noticed a wire. He pulled the wire and followed it to a video camera and
The camera didn’t have any markings identifying its owner, so Jacob
took it home and called law enforcement agencies to find out if it was theirs,
all the while wondering why someone would station a video camera in an isolated
clearing in the woods.
He eventually received a call from Mark Heitzman of the U.S. Forest
Service. In a stiff voice, Heitzman ordered Jacob to turn it back over to his
agency, explaining that it had been set up to monitor “illicit activities.”
Jacob returned the camera but felt uneasy.
But Jacob is one of those pesky kind of people who want to know why his privacy was being invaded.
Why, he wondered, would the Forest Service have secret cameras in a
relatively remote camping area? What do they do with photos of bystanders? How
many hidden cameras are they using, and for what purposes? Is this surveillance
in the forest an effective law enforcement tool? And what are our expectations
of privacy when we camp on public land?
Officials with the Forest Service were hardly forthcoming with answers
to these and other questions about their surveillance cameras. When contacted
about the incident, Heitzman said “no comment” and referred other questions to
Forest Service’s public affairs, who he said, “won’t know anything about
So, basically, the US Forestry Service is telling Jacob, and anyone else, to eff off. Don't worry about it. Nothing to see here. Well...if there's nothing to see, what the hell are you guys videotaping? The USFS "assures" you that images of people not "targets of an investigation" are not kept. What the hell does that mean? And if there's nefarious stuff going on in these campsites, how come there's no warning to campers?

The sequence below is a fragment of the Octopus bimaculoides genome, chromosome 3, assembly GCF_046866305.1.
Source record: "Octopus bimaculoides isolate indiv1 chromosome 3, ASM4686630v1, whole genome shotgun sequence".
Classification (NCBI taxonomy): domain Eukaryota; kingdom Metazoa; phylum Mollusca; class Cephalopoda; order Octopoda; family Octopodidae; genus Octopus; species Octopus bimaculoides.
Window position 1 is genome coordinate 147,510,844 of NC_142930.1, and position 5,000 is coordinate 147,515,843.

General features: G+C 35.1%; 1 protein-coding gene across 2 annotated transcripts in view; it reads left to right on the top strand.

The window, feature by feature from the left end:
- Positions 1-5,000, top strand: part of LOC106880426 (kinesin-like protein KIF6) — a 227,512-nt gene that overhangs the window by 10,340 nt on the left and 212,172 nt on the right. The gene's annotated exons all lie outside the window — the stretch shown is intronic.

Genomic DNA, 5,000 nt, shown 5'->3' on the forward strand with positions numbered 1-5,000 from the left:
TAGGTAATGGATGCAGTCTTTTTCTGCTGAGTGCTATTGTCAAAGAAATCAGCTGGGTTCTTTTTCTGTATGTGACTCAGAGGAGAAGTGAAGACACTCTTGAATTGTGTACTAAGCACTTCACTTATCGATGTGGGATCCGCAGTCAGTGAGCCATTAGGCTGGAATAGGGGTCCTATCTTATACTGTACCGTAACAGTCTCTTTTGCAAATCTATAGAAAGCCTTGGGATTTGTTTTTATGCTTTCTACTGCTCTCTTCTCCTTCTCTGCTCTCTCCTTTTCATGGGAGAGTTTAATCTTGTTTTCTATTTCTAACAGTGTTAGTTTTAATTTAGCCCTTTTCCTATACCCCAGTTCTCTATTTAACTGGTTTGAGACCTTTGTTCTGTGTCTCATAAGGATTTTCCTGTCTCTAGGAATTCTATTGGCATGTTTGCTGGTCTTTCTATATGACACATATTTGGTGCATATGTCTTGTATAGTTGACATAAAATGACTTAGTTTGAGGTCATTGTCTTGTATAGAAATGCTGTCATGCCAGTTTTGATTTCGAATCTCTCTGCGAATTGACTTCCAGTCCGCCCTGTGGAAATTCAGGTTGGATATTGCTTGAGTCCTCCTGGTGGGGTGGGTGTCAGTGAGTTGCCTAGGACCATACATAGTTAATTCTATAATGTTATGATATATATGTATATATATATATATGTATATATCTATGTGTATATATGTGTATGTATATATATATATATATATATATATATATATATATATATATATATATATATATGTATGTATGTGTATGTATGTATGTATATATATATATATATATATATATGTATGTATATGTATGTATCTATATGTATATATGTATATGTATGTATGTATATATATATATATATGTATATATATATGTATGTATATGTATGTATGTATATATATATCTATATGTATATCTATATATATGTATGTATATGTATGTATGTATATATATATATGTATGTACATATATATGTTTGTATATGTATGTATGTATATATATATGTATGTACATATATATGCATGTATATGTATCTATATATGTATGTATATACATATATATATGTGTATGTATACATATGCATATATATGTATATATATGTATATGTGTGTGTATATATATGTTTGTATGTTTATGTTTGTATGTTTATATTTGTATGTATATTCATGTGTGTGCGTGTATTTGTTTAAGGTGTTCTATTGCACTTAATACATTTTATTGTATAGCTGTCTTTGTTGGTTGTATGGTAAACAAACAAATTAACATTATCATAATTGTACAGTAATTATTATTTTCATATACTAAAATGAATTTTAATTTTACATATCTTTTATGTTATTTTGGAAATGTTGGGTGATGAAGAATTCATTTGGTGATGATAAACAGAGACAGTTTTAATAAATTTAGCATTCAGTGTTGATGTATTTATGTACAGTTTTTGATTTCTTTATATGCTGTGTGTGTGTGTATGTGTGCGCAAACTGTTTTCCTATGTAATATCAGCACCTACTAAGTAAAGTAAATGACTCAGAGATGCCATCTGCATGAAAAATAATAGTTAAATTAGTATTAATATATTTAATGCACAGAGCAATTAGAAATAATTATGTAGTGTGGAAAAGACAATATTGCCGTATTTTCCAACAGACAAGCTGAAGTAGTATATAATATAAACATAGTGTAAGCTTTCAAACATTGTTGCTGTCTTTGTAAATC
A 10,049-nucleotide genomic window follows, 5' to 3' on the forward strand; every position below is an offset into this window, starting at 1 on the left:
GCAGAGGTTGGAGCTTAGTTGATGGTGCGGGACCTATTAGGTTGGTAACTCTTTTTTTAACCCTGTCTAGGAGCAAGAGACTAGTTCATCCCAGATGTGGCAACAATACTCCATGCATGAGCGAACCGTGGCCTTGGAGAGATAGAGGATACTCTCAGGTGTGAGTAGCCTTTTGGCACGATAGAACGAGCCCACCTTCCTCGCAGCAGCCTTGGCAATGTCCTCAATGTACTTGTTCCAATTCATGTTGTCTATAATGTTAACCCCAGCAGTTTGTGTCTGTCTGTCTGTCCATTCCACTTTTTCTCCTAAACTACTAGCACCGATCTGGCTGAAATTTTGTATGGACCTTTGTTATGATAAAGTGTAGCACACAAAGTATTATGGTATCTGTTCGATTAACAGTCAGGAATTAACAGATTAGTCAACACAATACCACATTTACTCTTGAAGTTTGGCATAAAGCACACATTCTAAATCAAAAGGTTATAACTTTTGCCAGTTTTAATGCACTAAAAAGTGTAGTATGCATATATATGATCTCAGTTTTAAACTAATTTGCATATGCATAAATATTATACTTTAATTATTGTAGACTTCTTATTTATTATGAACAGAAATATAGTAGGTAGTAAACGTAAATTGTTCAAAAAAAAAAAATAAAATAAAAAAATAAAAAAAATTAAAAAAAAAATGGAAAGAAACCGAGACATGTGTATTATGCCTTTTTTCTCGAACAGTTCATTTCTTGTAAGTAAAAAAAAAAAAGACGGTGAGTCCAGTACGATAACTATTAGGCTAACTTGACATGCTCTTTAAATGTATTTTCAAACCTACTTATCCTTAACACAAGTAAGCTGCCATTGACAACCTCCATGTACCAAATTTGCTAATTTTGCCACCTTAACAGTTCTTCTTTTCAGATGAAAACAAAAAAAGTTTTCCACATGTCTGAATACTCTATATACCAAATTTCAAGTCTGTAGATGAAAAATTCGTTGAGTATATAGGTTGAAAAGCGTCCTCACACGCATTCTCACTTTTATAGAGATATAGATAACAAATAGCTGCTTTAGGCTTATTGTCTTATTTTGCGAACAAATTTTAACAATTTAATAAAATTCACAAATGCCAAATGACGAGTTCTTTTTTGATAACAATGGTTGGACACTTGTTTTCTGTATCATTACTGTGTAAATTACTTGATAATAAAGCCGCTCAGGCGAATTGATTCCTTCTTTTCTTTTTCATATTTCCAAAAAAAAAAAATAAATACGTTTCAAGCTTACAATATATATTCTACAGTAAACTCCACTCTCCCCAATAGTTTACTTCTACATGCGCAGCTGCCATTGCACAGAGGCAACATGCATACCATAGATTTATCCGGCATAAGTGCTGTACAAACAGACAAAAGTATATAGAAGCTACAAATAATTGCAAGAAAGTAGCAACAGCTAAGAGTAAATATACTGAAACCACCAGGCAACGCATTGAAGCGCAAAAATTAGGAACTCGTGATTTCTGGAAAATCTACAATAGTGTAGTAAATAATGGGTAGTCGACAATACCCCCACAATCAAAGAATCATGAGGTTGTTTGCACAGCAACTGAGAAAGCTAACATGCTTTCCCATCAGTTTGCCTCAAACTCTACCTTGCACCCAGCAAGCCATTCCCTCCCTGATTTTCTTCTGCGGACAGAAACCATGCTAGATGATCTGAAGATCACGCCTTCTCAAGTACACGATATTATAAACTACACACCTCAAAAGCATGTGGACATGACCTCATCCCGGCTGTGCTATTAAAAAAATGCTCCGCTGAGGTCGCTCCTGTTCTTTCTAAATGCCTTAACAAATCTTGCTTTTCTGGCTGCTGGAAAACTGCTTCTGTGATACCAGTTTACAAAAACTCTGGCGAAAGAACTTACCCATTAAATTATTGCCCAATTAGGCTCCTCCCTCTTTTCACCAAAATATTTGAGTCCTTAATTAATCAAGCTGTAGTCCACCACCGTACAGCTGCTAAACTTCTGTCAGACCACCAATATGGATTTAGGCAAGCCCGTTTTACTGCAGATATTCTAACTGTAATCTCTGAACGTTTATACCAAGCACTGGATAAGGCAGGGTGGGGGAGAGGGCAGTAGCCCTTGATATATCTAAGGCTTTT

Anyone want to lay odds on whether or not images of people in the nude or communing with nature have somehow managed to make it off these cameras and onto someone's personal hard drive? Anyone? Bueller?
Hattip Kulp & Savitz.
Friday, March 12, 2010
And in honor of Marty and Bar None:
And then not really Irish at all, but because I've had it in my head all week, a little TV on the Radio...
And the Oak Ridge Boys doing Seven Nation Army just because it's funny
RIP, Mr. Haim. For those of us who lived the '80s, we will always remember your immortal warning that "Burn rubber does not mean warp speed."
And for the ladies, who lost one Tiger Beat heartthrob, we offer up a replacement...shirtless Tim Cappello
Wednesday, March 10, 2010